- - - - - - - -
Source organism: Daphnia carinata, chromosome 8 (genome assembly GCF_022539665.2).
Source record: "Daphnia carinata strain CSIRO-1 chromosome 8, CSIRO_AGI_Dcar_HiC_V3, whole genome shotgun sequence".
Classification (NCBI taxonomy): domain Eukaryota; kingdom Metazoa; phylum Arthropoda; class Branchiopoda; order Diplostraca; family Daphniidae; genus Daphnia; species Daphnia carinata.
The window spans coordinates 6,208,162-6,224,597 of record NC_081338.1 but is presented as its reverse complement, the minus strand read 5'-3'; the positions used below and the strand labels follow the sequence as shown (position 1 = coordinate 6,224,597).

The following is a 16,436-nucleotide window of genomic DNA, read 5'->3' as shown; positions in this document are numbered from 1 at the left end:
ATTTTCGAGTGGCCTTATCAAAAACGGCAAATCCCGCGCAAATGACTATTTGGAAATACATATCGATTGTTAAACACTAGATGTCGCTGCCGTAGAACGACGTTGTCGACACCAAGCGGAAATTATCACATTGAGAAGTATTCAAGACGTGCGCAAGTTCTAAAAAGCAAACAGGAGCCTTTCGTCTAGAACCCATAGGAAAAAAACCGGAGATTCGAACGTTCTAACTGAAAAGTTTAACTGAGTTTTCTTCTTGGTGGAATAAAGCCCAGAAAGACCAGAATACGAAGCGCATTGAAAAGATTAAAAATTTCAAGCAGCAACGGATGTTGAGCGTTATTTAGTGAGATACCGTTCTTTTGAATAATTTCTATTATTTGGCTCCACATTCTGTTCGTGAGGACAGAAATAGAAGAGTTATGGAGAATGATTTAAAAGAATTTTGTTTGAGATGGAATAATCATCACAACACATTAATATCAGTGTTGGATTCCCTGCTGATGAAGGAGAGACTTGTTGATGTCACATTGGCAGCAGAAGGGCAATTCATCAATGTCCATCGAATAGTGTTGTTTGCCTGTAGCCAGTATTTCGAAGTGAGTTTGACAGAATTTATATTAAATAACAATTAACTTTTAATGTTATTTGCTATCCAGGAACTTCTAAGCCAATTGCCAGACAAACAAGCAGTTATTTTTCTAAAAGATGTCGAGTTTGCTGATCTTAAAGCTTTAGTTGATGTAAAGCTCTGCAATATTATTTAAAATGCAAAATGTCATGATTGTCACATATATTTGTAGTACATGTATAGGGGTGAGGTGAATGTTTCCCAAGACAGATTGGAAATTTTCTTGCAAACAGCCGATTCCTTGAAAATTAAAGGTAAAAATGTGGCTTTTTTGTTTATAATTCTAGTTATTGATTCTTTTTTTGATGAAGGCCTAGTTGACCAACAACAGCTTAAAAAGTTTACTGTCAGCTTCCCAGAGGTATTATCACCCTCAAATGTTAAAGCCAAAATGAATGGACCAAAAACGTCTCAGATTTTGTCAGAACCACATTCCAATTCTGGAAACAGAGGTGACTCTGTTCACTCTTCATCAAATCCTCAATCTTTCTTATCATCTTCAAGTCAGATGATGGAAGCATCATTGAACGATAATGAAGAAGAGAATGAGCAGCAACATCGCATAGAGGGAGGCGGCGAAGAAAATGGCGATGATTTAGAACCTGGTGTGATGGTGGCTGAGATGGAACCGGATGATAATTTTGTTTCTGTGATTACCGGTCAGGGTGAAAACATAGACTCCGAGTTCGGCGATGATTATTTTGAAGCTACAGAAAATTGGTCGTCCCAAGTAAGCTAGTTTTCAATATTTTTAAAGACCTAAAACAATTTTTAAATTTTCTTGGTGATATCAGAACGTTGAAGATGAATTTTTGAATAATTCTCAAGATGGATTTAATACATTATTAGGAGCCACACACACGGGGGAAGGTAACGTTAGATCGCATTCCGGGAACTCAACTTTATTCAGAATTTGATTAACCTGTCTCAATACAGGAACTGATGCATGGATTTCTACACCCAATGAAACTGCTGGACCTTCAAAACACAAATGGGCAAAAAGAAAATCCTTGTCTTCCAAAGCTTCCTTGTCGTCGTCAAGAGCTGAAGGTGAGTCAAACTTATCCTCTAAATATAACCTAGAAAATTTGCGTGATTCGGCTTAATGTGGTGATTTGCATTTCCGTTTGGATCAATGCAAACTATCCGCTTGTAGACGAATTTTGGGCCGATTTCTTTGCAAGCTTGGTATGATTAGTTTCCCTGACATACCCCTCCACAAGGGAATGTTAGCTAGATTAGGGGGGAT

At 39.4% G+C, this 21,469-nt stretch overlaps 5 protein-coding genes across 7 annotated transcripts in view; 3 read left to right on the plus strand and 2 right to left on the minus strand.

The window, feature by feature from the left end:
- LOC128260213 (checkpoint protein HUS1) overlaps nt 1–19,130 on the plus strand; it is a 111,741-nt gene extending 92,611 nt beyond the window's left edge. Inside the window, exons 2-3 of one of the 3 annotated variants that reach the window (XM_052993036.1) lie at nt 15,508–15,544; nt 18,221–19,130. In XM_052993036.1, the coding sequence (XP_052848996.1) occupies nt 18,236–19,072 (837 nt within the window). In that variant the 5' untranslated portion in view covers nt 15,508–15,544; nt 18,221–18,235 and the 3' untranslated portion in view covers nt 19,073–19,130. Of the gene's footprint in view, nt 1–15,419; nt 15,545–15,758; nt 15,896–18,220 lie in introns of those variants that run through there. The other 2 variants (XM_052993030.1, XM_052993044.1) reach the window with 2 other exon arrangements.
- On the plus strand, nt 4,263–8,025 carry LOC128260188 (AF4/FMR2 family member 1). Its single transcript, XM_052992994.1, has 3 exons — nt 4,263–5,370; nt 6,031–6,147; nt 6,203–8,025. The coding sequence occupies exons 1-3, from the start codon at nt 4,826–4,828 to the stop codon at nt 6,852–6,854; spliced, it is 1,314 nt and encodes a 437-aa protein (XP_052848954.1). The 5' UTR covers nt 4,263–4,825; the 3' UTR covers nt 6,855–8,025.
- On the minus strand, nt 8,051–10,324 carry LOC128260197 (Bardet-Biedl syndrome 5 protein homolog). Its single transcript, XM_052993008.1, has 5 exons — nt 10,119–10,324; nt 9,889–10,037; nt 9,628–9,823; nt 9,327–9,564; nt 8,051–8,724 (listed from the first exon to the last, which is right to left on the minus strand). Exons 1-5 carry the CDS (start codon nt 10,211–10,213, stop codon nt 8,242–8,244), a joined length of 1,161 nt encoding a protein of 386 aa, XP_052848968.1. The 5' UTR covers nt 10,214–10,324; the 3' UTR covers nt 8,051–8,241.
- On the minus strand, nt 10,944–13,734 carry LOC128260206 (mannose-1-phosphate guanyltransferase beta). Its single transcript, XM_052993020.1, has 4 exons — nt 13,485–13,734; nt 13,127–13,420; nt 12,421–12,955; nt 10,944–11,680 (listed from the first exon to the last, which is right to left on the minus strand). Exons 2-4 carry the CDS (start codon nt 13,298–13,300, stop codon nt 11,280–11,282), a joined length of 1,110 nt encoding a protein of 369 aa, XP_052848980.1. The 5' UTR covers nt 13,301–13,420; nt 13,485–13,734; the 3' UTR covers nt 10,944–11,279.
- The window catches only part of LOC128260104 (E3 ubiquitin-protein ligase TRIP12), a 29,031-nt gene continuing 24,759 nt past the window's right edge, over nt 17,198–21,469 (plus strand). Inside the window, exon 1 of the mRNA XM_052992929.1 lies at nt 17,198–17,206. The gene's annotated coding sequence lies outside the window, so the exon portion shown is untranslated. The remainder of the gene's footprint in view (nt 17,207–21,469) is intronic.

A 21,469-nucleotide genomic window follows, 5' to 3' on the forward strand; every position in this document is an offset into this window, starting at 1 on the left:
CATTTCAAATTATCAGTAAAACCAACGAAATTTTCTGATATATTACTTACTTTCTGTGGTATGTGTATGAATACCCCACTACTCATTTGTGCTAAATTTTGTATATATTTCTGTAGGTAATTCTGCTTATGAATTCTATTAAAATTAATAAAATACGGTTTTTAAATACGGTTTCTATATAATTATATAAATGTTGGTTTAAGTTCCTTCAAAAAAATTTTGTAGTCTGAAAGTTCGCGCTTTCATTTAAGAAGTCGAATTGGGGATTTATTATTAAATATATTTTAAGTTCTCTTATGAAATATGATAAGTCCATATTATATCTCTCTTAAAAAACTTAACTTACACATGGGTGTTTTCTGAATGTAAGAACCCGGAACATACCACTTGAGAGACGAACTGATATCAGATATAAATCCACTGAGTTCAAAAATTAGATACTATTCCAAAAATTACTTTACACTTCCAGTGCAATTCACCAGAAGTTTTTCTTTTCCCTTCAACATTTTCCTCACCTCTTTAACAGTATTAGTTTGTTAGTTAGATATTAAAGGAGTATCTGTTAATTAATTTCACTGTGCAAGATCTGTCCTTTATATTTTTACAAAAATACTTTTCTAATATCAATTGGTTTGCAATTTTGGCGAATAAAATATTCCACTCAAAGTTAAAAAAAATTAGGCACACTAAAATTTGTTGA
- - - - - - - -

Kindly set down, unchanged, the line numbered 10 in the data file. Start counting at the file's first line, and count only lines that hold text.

- On the plus strand, nt 4,263–8,025 carry LOC128260188 (AF4/FMR2 family member 1). Its single transcript, XM_052992994.1, has 3 exons — nt 4,263–5,370; nt 6,031–6,147; nt 6,203–8,025. The coding sequence occupies exons 1-3, from the start codon at nt 4,826–4,828 to the stop codon at nt 6,852–6,854; spliced, it is 1,314 nt and encodes a 437-aa protein (XP_052848954.1). The 5' UTR covers nt 4,263–4,825; the 3' UTR covers nt 6,855–8,025.